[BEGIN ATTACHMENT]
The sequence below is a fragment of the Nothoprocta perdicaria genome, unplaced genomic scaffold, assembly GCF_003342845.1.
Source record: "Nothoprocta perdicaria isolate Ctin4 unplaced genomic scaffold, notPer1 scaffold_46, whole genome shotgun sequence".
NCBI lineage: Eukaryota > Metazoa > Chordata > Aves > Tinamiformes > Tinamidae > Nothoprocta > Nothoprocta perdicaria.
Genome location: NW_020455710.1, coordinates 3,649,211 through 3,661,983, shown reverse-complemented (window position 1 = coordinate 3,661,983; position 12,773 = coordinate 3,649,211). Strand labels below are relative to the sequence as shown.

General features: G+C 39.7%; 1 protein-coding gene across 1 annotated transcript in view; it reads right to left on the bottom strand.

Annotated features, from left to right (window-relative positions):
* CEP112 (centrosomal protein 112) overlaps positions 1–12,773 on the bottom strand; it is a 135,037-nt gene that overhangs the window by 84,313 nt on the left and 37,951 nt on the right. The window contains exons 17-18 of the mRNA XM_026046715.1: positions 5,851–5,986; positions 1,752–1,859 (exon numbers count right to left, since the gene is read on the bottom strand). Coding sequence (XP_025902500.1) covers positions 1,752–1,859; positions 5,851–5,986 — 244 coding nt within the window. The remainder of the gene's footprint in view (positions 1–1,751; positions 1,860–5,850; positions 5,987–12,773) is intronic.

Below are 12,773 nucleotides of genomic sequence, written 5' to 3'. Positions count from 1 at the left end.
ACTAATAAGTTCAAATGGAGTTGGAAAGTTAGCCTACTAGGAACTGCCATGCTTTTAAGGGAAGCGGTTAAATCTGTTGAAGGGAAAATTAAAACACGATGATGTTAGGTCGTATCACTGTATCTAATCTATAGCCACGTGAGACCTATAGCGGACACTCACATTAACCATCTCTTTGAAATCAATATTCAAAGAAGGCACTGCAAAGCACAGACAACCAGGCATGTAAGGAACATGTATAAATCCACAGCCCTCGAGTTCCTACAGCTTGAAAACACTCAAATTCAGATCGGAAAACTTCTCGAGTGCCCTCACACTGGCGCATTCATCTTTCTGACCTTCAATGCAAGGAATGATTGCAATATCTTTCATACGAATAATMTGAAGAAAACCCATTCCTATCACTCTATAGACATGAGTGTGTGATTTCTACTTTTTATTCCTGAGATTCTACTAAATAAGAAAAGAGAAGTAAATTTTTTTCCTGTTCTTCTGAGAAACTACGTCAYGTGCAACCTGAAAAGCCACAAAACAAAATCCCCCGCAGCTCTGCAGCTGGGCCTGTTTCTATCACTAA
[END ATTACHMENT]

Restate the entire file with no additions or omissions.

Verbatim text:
The sequence below is a fragment of the Nothoprocta perdicaria genome, unplaced genomic scaffold, assembly GCF_003342845.1.
Source record: "Nothoprocta perdicaria isolate Ctin4 unplaced genomic scaffold, notPer1 scaffold_46, whole genome shotgun sequence".
NCBI lineage: Eukaryota > Metazoa > Chordata > Aves > Tinamiformes > Tinamidae > Nothoprocta > Nothoprocta perdicaria.
Genome location: NW_020455710.1, coordinates 3,649,211 through 3,661,983, shown reverse-complemented (window position 1 = coordinate 3,661,983; position 12,773 = coordinate 3,649,211). Strand labels below are relative to the sequence as shown.

General features: G+C 39.7%; 1 protein-coding gene across 1 annotated transcript in view; it reads right to left on the bottom strand.

Annotated features, from left to right (window-relative positions):
* CEP112 (centrosomal protein 112) overlaps positions 1–12,773 on the bottom strand; it is a 135,037-nt gene that overhangs the window by 84,313 nt on the left and 37,951 nt on the right. The window contains exons 17-18 of the mRNA XM_026046715.1: positions 5,851–5,986; positions 1,752–1,859 (exon numbers count right to left, since the gene is read on the bottom strand). Coding sequence (XP_025902500.1) covers positions 1,752–1,859; positions 5,851–5,986 — 244 coding nt within the window. The remainder of the gene's footprint in view (positions 1–1,751; positions 1,860–5,850; positions 5,987–12,773) is intronic.

Below are 12,773 nucleotides of genomic sequence, written 5' to 3'. Positions count from 1 at the left end.
ACTAATAAGTTCAAATGGAGTTGGAAAGTTAGCCTACTAGGAACTGCCATGCTTTTAAGGGAAGCGGTTAAATCTGTTGAAGGGAAAATTAAAACACGATGATGTTAGGTCGTATCACTGTATCTAATCTATAGCCACGTGAGACCTATAGCGGACACTCACATTAACCATCTCTTTGAAATCAATATTCAAAGAAGGCACTGCAAAGCACAGACAACCAGGCATGTAAGGAACATGTATAAATCCACAGCCCTCGAGTTCCTACAGCTTGAAAACACTCAAATTCAGATCGGAAAACTTCTCGAGTGCCCTCACACTGGCGCATTCATCTTTCTGACCTTCAATGCAAGGAATGATTGCAATATCTTTCATACGAATAATMTGAAGAAAACCCATTCCTATCACTCTATAGACATGAGTGTGTGATTTCTACTTTTTATTCCTGAGATTCTACTAAATAAGAAAAGAGAAGTAAATTTTTTTCCTGTTCTTCTGAGAAACTACGTCAYGTGCAACCTGAAAAGCCACAAAACAAAATCCCCCGCAGCTCTGCAGCTGGGCCTGTTTCTATCACTAA